This story was updated March 28, 2018, at 11:59 p.m.
KNOXVILLE — Through four practices as Tennessee's football coach, Jeremy Pruitt is not ready to assess whether the Volunteers may have more playmakers on offense than he originally anticipated.
What he is comfortable expressing publicly is how much it bothers him when the offense gets a chunk of yardage in practice.
"I just don't like giving up plays," Pruitt said Tuesday after the Vols wrapped up practice.
The Volunteers return to the practice field today for their fifth of 15 workouts during the spring session. Pruitt, who has spent his career as a defensive coach, is still adjusting to a new reality.
It can be a good thing for him as a head coach when the offense plays well in practice.
"Everybody asks me what's the biggest difference in being the head football coach," Pruitt said. "Well I'm always used to just pulling for one side. Now I think I've got to realize that the other side has got to win, too. I'll have a little better understanding when I get in there and watch the tape and see exactly what happened today."
Pruitt's reports from the past two practices have included praise for the offense and its playmaking ability. He has stopped short of identifying which players are standing out offensively, in part because of who those standout plays may have come against.
Defensive backs Tyler Byrd and Carlin Fils-aime played offense last season while a host of other cornerbacks previously buried on the depth chart now find themselves taking meaningful reps in practice.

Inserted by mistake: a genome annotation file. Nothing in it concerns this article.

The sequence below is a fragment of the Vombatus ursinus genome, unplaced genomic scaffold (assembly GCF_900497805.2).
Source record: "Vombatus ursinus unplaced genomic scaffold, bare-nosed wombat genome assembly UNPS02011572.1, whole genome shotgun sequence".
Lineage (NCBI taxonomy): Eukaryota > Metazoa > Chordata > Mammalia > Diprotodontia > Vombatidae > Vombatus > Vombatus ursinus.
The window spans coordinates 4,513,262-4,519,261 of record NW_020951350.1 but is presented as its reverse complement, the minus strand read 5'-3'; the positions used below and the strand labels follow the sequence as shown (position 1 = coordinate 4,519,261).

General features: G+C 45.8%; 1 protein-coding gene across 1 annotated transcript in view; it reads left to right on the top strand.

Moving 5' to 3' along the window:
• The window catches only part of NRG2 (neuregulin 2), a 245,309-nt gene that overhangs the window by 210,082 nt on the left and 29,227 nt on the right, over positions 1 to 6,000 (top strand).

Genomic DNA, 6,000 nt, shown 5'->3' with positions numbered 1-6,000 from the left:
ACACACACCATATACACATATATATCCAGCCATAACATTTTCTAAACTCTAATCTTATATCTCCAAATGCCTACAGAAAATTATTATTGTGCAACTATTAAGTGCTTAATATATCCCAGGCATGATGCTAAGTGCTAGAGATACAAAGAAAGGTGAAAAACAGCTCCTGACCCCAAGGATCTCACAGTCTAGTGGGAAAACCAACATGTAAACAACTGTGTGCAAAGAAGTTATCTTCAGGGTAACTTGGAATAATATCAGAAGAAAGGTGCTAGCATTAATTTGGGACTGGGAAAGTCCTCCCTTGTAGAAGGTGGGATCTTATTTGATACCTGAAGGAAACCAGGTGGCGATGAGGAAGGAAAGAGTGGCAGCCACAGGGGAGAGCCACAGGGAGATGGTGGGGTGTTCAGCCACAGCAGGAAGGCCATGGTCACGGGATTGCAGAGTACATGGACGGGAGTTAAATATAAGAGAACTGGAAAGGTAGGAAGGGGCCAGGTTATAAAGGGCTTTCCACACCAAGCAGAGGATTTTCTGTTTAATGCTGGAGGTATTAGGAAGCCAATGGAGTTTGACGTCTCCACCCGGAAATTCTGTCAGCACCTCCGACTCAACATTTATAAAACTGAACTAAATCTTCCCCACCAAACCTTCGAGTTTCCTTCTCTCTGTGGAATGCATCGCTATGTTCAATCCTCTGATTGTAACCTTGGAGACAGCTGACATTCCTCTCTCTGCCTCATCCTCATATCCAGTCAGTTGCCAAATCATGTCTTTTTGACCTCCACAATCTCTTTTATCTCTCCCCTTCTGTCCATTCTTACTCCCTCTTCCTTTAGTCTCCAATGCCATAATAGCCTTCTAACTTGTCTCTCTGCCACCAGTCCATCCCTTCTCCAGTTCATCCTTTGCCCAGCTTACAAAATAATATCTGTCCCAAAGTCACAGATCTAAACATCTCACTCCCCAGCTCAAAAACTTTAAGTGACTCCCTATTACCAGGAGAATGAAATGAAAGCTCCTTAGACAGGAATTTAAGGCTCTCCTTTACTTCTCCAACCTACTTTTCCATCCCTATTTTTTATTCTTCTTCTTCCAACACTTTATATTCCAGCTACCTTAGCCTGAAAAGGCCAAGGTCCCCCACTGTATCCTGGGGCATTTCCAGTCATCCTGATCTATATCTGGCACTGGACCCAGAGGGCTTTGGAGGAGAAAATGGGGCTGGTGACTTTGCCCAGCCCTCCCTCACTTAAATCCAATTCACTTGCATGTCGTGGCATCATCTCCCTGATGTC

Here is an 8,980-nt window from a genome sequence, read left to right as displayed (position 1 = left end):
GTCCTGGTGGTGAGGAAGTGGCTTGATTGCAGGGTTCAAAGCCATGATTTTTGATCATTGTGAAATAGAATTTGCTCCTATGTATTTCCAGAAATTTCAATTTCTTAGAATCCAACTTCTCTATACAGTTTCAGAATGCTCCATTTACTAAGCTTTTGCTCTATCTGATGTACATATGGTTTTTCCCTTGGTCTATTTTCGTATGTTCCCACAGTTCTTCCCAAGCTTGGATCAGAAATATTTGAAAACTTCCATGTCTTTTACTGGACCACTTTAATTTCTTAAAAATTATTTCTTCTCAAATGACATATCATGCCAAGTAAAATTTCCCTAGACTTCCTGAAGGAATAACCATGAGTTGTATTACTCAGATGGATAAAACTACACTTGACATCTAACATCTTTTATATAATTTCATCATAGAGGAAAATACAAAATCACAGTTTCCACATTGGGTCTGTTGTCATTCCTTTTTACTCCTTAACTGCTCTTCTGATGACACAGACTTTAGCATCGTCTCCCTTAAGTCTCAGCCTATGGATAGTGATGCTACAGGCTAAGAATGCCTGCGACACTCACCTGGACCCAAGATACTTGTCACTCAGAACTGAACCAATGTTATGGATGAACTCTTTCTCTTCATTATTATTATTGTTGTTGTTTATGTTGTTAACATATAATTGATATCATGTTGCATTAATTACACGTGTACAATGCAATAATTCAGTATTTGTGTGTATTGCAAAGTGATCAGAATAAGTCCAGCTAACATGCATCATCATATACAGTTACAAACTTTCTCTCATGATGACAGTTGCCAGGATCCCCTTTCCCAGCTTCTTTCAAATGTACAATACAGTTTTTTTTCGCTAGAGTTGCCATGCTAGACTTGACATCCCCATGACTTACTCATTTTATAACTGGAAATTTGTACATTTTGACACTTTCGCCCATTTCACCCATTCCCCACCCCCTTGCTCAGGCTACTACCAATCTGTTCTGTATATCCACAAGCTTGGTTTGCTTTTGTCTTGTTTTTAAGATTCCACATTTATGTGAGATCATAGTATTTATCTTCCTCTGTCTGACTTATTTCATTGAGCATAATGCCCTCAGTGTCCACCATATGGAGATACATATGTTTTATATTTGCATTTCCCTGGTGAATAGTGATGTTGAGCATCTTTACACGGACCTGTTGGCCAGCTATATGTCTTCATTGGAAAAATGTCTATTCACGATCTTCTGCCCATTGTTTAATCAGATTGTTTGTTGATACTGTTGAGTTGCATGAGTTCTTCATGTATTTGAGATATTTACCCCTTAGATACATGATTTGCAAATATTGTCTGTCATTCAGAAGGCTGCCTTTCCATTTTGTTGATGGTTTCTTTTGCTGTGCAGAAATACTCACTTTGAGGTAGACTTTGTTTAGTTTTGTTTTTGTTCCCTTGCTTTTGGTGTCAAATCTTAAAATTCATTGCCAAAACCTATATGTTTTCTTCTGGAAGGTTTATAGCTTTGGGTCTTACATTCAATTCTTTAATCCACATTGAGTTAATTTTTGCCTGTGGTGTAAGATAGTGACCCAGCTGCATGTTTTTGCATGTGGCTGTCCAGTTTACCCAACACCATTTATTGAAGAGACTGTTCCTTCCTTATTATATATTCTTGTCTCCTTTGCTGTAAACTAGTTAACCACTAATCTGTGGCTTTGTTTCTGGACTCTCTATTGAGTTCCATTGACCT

Pruitt said it might be that a receiver got open because he's up against someone new to defensive back or an inexperienced player who turned the wrong way on a given play.
"Sometimes, to me, you've got to look past some things to learn what exactly is their potential, if that makes sense, and then coach them into being the player they possibly can be," Pruitt said.
When Pruitt mentioned quarterbacks Jarrett Guarantano and Will McBride by name last week, it was to commend them for the way they threw the football away when pressured. That's the extent to which he has praised individual offensive players through the first four practices.
"It's hard to single anybody out, but when everybody is on the same page, good things have happened," Pruitt said Tuesday of his offense.
But those good things that happened left a bad taste in the mouth of the coach who is still teaching himself how to find joy in the success of his offense.
"It was an interesting day out there today for me," Pruitt said. "Coming off of the field, I was ticked off. I don't know if it's because I am mad at the way the whole team practiced or if it's because the offense kicked the defense's tail. I haven't figured it out yet, so I have to watch tape and see."